BEIJING (Reuters) - China’s National Audit Office has ordered customs to remedy its practice of collecting revenues from selling trade data and other services to third parties that it claims is a “problem.”
It was not clear what the audit office wants customs to do exactly, but it sheds some light on the absence of detailed trade figures usually released monthly by customs to clients including Thomson Reuters.
The commodities trade statistics for April from the world’s top buyer of oil, metals and grains was initially due to be released on May 23 but has not yet been issued.
The company which collates and sells the data, China Cuslink Co Ltd, which is operated by customs, was ordered to delay publication indefinitely due to technical reasons, three officials at the company told Reuters earlier this month.
China’s General Administration of Customs had collected 5.6 million yuan ($865,185.55) between 2016 and 2017 for providing data to outside buyers, the audit office said in its annual audit of 53 central government departments and agencies released on Wednesday.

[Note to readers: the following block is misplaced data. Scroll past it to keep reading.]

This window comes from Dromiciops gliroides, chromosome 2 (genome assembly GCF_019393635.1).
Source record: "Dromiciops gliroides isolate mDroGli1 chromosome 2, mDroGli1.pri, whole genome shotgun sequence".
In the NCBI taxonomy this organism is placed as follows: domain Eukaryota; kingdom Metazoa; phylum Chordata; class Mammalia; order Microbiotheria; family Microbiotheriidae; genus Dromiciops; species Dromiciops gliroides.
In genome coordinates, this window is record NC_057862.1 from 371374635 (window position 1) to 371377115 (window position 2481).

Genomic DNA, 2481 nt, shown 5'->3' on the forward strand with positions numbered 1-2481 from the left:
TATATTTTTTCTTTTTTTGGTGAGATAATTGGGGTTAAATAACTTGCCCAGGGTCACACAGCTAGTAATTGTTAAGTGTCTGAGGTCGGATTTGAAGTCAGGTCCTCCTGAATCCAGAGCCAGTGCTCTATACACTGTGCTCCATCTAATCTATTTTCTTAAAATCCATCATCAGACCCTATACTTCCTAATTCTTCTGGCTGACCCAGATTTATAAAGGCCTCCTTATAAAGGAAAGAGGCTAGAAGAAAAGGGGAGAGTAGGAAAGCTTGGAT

It also got paid 11.2 million yuan for providing import and export data to trade companies, according to a statement on its website.
The report described the revenue collection as a “problem” and said customs had been ordered to handle the issue.
The delay in the release of the detailed monthly trade data has coincided with a mounting trade spat between China and the United States.
Customs must publish a detailed report on how it plans to remedy the problem of data sales, according to the audit office report.
Reporting by Meng Meng and Dominique Patton; Editing by Manolo Serapio Jr.